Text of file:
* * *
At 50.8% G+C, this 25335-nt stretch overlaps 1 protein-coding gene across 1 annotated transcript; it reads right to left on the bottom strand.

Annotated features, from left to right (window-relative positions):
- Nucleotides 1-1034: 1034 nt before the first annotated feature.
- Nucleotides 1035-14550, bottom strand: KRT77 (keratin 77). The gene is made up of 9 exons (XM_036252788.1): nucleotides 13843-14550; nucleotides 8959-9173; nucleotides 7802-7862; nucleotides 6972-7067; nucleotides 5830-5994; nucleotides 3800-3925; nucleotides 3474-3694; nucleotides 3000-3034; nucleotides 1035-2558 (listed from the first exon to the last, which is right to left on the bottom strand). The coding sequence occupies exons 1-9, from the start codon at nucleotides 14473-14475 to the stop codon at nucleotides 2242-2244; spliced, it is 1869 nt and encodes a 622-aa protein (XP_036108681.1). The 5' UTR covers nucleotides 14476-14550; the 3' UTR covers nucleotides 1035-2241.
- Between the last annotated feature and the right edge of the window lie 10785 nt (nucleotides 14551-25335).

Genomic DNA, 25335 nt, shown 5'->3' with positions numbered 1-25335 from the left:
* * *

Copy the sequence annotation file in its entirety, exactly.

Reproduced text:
At 50.8% G+C, this 25335-nt stretch overlaps 1 protein-coding gene across 1 annotated transcript; it reads right to left on the bottom strand.

Annotated features, from left to right (window-relative positions):
- Nucleotides 1-1034: 1034 nt before the first annotated feature.
- Nucleotides 1035-14550, bottom strand: KRT77 (keratin 77). The gene is made up of 9 exons (XM_036252788.1): nucleotides 13843-14550; nucleotides 8959-9173; nucleotides 7802-7862; nucleotides 6972-7067; nucleotides 5830-5994; nucleotides 3800-3925; nucleotides 3474-3694; nucleotides 3000-3034; nucleotides 1035-2558 (listed from the first exon to the last, which is right to left on the bottom strand). The coding sequence occupies exons 1-9, from the start codon at nucleotides 14473-14475 to the stop codon at nucleotides 2242-2244; spliced, it is 1869 nt and encodes a 622-aa protein (XP_036108681.1). The 5' UTR covers nucleotides 14476-14550; the 3' UTR covers nucleotides 1035-2241.
- Between the last annotated feature and the right edge of the window lie 10785 nt (nucleotides 14551-25335).

Genomic DNA, 25335 nt, shown 5'->3' with positions numbered 1-25335 from the left: